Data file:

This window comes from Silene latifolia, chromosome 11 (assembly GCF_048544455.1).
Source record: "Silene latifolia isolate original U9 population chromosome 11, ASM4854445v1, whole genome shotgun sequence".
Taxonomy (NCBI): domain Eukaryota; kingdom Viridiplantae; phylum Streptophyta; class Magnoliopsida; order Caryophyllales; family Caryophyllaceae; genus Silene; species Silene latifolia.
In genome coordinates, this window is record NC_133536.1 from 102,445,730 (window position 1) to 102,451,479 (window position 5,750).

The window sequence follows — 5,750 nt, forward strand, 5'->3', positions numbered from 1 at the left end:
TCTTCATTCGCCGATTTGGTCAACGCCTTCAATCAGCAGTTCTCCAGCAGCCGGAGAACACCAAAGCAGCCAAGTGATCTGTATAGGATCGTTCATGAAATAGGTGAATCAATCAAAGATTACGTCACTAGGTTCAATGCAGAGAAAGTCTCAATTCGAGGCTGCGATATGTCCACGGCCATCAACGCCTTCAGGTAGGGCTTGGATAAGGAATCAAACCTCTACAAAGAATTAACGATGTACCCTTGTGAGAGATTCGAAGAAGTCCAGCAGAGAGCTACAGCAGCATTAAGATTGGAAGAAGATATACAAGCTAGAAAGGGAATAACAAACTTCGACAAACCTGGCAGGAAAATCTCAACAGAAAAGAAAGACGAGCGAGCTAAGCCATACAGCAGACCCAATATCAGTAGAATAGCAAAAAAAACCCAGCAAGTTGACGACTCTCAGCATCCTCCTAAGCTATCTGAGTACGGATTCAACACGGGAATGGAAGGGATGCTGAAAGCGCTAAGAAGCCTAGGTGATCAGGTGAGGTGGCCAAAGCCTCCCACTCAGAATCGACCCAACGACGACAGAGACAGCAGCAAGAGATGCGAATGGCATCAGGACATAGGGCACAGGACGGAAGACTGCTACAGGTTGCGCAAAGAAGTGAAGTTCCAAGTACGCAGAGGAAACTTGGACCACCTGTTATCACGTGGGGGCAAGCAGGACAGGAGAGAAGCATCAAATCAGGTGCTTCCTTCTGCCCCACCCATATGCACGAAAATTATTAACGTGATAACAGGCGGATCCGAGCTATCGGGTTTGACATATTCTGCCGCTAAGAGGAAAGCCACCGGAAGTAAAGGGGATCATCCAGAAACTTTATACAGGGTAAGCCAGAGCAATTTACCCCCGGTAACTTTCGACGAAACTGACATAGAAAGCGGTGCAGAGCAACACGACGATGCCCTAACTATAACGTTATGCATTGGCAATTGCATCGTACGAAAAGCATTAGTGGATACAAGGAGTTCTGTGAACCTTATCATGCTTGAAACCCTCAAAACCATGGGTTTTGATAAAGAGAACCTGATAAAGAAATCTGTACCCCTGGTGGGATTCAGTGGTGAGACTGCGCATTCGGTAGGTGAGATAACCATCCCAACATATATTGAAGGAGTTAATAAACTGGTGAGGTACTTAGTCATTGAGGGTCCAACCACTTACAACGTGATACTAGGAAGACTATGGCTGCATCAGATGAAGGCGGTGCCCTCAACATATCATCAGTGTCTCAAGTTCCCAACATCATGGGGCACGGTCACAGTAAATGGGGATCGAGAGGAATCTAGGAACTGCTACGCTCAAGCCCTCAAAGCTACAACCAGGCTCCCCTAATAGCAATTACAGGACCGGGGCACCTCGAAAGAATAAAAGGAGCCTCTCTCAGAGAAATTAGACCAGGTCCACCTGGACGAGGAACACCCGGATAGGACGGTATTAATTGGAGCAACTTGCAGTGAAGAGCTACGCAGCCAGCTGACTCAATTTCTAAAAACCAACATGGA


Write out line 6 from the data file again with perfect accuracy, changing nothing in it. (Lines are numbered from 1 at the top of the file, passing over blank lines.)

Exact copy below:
TCTTCATTCGCCGATTTGGTCAACGCCTTCAATCAGCAGTTCTCCAGCAGCCGGAGAACACCAAAGCAGCCAAGTGATCTGTATAGGATCGTTCATGAAATAGGTGAATCAATCAAAGATTACGTCACTAGGTTCAATGCAGAGAAAGTCTCAATTCGAGGCTGCGATATGTCCACGGCCATCAACGCCTTCAGGTAGGGCTTGGATAAGGAATCAAACCTCTACAAAGAATTAACGATGTACCCTTGTGAGAGATTCGAAGAAGTCCAGCAGAGAGCTACAGCAGCATTAAGATTGGAAGAAGATATACAAGCTAGAAAGGGAATAACAAACTTCGACAAACCTGGCAGGAAAATCTCAACAGAAAAGAAAGACGAGCGAGCTAAGCCATACAGCAGACCCAATATCAGTAGAATAGCAAAAAAAACCCAGCAAGTTGACGACTCTCAGCATCCTCCTAAGCTATCTGAGTACGGATTCAACACGGGAATGGAAGGGATGCTGAAAGCGCTAAGAAGCCTAGGTGATCAGGTGAGGTGGCCAAAGCCTCCCACTCAGAATCGACCCAACGACGACAGAGACAGCAGCAAGAGATGCGAATGGCATCAGGACATAGGGCACAGGACGGAAGACTGCTACAGGTTGCGCAAAGAAGTGAAGTTCCAAGTACGCAGAGGAAACTTGGACCACCTGTTATCACGTGGGGGCAAGCAGGACAGGAGAGAAGCATCAAATCAGGTGCTTCCTTCTGCCCCACCCATATGCACGAAAATTATTAACGTGATAACAGGCGGATCCGAGCTATCGGGTTTGACATATTCTGCCGCTAAGAGGAAAGCCACCGGAAGTAAAGGGGATCATCCAGAAACTTTATACAGGGTAAGCCAGAGCAATTTACCCCCGGTAACTTTCGACGAAACTGACATAGAAAGCGGTGCAGAGCAACACGACGATGCCCTAACTATAACGTTATGCATTGGCAATTGCATCGTACGAAAAGCATTAGTGGATACAAGGAGTTCTGTGAACCTTATCATGCTTGAAACCCTCAAAACCATGGGTTTTGATAAAGAGAACCTGATAAAGAAATCTGTACCCCTGGTGGGATTCAGTGGTGAGACTGCGCATTCGGTAGGTGAGATAACCATCCCAACATATATTGAAGGAGTTAATAAACTGGTGAGGTACTTAGTCATTGAGGGTCCAACCACTTACAACGTGATACTAGGAAGACTATGGCTGCATCAGATGAAGGCGGTGCCCTCAACATATCATCAGTGTCTCAAGTTCCCAACATCATGGGGCACGGTCACAGTAAATGGGGATCGAGAGGAATCTAGGAACTGCTACGCTCAAGCCCTCAAAGCTACAACCAGGCTCCCCTAATAGCAATTACAGGACCGGGGCACCTCGAAAGAATAAAAGGAGCCTCTCTCAGAGAAATTAGACCAGGTCCACCTGGACGAGGAACACCCGGATAGGACGGTATTAATTGGAGCAACTTGCAGTGAAGAGCTACGCAGCCAGCTGACTCAATTTCTAAAAACCAACATGGA